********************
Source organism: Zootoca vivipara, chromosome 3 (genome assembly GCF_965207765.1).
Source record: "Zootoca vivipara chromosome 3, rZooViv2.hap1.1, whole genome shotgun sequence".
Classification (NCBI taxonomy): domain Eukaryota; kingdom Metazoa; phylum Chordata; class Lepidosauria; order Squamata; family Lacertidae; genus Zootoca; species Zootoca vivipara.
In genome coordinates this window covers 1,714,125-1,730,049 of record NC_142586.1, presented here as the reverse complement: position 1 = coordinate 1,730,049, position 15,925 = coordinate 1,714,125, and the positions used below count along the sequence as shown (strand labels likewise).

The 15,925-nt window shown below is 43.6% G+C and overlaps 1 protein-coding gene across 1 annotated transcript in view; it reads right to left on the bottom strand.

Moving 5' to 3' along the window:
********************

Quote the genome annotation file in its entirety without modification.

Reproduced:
Source organism: Zootoca vivipara, chromosome 3 (genome assembly GCF_965207765.1).
Source record: "Zootoca vivipara chromosome 3, rZooViv2.hap1.1, whole genome shotgun sequence".
Classification (NCBI taxonomy): domain Eukaryota; kingdom Metazoa; phylum Chordata; class Lepidosauria; order Squamata; family Lacertidae; genus Zootoca; species Zootoca vivipara.
In genome coordinates this window covers 1,714,125-1,730,049 of record NC_142586.1, presented here as the reverse complement: position 1 = coordinate 1,730,049, position 15,925 = coordinate 1,714,125, and the positions used below count along the sequence as shown (strand labels likewise).

The 15,925-nt window shown below is 43.6% G+C and overlaps 1 protein-coding gene across 1 annotated transcript in view; it reads right to left on the bottom strand.

Moving 5' to 3' along the window: